Grauballe Man is a bog body that was discovered near Copenhagen. He died 2,300 years ago, around 290 BC. Scientists believe he was a human sacrifice to appease the Germanic gods. It probably happened after a bad harvest, and the people were starving. They believed that one of their fellow villagers had to be sacrificed so that the rest could survive. His friends and family would have led him to a nearby bog. Then, one of them pulled back Grauballe Man’s head and slit his throat from ear to ear with a small knife. Afterwards, they pushed him into the pit and his body was swallowed by the bog.
4. Yde Girl
Yde Girl is a bog body discovered in the Netherlands. She died 2000 years ago when she was only 16 years old. She was strangled with a woollen waistband that was slip-knotted and wrapped around her neck three times. She suffered from scoliosis (curvature of the spine) and was only 4 ft 6 inches tall. Scientist theorise that she may have been sacrificed because she was disabled and this meant that she was not favored by the gods. Workers who found her body in the bog were so terrified that they ran away, believing they had come face-to-face with the devil. Scientists reconstructed her face so we can see what she probably looked like at the time of her death.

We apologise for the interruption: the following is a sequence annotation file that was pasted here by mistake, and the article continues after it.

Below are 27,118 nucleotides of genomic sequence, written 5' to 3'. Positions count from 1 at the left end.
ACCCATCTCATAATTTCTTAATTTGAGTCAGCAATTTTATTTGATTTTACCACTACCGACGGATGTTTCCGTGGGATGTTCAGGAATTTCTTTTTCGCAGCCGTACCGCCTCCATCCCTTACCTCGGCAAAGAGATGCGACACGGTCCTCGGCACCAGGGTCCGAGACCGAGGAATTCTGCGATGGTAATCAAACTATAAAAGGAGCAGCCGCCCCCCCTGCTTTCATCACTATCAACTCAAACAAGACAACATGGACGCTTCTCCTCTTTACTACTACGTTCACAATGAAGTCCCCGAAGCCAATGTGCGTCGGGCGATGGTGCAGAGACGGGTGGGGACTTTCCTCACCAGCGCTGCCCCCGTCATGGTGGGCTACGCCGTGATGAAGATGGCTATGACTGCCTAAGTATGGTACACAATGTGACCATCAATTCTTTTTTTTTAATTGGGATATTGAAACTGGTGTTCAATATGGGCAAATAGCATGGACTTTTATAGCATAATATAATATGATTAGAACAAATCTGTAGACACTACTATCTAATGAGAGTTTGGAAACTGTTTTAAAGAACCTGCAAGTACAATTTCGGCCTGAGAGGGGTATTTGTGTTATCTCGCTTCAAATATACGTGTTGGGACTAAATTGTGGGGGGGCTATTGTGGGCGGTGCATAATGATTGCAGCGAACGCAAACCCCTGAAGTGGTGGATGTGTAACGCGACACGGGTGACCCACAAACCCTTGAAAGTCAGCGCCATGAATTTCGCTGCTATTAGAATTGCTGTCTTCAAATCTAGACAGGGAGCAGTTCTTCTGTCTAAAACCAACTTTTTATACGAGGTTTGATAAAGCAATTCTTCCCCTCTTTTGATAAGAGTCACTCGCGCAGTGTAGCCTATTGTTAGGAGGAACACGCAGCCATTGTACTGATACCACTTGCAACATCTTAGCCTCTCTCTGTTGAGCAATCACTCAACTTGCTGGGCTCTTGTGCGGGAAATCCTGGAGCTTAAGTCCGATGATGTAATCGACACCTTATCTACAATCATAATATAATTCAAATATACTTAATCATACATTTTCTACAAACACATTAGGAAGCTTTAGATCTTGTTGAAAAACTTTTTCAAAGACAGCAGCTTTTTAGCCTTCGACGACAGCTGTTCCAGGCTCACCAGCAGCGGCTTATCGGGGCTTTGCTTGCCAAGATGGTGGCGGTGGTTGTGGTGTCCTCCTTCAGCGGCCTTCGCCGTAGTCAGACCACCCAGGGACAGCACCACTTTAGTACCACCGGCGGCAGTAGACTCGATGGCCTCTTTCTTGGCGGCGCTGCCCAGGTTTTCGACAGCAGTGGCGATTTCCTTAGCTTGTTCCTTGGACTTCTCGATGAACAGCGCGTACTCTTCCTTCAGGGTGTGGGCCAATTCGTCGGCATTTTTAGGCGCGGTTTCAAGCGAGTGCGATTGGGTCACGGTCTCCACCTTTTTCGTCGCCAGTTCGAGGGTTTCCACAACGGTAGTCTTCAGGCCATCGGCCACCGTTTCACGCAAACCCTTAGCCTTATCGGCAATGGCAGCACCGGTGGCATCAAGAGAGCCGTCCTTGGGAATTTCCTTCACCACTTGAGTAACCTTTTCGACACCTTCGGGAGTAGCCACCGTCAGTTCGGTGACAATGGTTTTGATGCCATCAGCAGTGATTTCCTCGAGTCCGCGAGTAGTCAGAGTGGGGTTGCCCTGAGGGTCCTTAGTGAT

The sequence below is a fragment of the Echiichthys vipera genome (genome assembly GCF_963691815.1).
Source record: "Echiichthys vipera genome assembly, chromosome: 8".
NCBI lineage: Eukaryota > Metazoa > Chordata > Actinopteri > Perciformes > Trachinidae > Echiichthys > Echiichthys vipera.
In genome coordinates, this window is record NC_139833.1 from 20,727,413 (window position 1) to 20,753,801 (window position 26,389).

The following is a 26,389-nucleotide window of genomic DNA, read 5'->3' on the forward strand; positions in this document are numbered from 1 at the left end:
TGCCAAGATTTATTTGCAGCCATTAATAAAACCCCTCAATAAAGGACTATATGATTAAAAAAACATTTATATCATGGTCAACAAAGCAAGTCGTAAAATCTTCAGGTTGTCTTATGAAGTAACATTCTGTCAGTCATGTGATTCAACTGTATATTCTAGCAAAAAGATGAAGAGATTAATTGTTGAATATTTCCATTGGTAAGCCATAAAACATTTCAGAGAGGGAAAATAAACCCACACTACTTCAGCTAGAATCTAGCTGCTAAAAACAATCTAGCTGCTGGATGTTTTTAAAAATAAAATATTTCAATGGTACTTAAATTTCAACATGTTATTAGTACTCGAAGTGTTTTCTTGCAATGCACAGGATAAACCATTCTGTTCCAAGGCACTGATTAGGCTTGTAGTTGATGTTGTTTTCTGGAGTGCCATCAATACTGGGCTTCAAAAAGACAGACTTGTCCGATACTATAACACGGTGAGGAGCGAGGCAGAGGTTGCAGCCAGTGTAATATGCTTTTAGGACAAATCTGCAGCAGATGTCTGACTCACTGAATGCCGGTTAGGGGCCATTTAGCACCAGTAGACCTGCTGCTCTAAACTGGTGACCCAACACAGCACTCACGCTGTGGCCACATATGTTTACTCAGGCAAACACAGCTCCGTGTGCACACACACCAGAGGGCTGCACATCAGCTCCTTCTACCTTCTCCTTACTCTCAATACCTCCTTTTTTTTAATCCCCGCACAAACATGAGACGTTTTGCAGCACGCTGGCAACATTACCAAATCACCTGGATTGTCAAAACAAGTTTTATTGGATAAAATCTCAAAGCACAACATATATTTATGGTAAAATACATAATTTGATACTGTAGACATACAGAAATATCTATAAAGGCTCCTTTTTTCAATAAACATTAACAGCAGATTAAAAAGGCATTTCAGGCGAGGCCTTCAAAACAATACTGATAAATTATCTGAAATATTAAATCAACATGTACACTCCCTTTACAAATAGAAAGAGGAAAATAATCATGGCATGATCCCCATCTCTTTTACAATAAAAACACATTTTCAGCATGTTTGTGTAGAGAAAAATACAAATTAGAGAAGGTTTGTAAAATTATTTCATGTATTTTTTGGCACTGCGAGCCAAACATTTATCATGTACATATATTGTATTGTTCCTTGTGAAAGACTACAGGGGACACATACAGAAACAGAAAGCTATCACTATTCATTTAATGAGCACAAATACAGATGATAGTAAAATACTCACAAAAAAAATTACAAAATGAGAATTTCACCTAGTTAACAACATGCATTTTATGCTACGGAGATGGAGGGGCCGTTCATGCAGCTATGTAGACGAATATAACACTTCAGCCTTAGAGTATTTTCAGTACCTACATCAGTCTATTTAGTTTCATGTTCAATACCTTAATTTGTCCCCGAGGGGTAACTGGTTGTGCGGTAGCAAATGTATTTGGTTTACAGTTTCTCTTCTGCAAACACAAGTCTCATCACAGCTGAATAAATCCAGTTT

5. Capuchin Monastery
In the catacombs beneath the Capuchin monastery in Palermo, Sicily, there are nearly 2,000 mummified corpses, many of them more than four centuries old.
6. Sleeping Beauty
This little girl’s name is Rosalia Lombardo. She was born in Sicily in 1918. She died of Pneumonia on December 6th 1920. Her father was so distraught by her death that he asked an embalmer to preserve her body. She was one of the last corpses to be admitted into the Capuchin catacombs of Palermo, Sicily. Her corpse is so well-preserved that those who have seen her say it looks like she is only sleeping. She was given the nickname “Sleeping Beauty”.
7. Lindow Man